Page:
For baby ferrets, a bit of advice from yours truly, avoid jumping straight into raw bones and start feeding them with ground or chunks of meat— as long as you maintain the ideal high-protein diet.
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What Human Food Can Ferrets Eat?
You can feed them with the basic and known protein sources such as boiled egg, chicken, turkey, and others; just be sure to skip adding salt and seasonings to these meats. The meat should always be fresh and must be less than five days old. Bones can also be ground and fed to ferrets, as long as they are finely processed and no splinters are present, as these can harm the ferret’s esophagus or throat.
Fruits that are high in sugar content are big contraindications to your furry pet as they can cause malnutrition, again because they cannot be processed well by ferret’s digestive systems, and eventually these sugary foods, in the long run, can cause tooth decay, hypoglycemia and a plethora of complications. Vegetables and onions should also be avoided.
It is important to note that additives should be avoided when preparing their meals as these ingredients can cause intestinal problems to your ferret. Feeding them milk is a big no too.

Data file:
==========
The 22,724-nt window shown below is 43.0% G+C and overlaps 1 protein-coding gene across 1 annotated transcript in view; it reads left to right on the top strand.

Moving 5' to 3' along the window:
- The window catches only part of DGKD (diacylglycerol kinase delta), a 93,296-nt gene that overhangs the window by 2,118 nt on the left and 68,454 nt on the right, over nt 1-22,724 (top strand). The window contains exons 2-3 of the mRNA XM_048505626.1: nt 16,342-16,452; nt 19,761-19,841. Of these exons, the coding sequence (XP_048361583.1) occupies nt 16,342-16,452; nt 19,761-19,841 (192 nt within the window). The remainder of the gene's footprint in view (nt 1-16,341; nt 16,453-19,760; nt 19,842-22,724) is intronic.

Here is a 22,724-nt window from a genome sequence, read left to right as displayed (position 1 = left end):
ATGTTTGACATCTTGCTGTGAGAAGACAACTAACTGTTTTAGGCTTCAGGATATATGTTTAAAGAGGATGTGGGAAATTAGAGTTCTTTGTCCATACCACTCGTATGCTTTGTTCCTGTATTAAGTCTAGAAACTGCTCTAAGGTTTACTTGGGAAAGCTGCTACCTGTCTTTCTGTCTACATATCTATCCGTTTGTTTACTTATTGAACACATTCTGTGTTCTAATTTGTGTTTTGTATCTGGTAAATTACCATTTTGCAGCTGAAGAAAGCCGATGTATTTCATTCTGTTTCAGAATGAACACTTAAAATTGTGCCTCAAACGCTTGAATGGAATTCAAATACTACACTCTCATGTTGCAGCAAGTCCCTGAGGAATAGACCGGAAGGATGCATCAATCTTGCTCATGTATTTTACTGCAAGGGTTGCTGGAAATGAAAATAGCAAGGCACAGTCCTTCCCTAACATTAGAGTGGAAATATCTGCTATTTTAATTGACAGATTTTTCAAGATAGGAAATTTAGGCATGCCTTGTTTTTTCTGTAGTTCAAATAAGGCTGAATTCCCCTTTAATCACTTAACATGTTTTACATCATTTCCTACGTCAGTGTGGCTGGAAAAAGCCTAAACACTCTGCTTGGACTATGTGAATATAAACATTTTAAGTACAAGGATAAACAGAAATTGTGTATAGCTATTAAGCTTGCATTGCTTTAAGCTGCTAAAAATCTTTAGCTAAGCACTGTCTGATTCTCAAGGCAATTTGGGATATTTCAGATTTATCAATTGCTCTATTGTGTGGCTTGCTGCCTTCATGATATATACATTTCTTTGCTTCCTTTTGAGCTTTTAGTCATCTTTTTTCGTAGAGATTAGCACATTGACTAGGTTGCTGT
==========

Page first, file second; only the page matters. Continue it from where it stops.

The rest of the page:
Sufficient to say, any meat-based human food is safe for ferrets, as long as it isn’t seasoned and is cooked well. It is never right to assume that what’s good for humans is also good for pets such as ferrets. We should have at least a significant amount of knowledge when it comes to a certain pet that we have. Ferrets raising comes with huge responsibility, such in a way that their digestive systems are very sensitive and can react to the slightest foodstuffs.
A diet that’s good for your ferret isn’t one that makes them feel full and joyous, an excellent diet is one that meets their dietary needs without compromising their health and safety. Safety should never be in lieu of comfort. Your pet’s safety is always your priority.
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As a general rule:
A ferret’s diet should consist of 32-38% protein and 15-20% fat.
Include In Your Ferret Diet
- Raw meat is the best
- Dried ferret food that’s high in meat protein.
- Chicken wings and stripped carcasses.
- Raw animal bones
- Game birds
They can also eat prey like mice, rats, and chicks.
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Avoid In Your Ferret Diet
- Fruits, Vegetables & Grains – Your furry friends will have issues while digesting these foods.
- Dairy products – They lack the enzymes needed for the digestion of lactose.
- Chocolate – This is poisonous to our ferret and may end up very bad.
Your ferret has very short intestinal tracks. While their metabolism rate is high, the food they take is digested and ingested very fast and that’s why we see our ferret hungry all the time.
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What Kind Of Bones Can A Ferret Eat?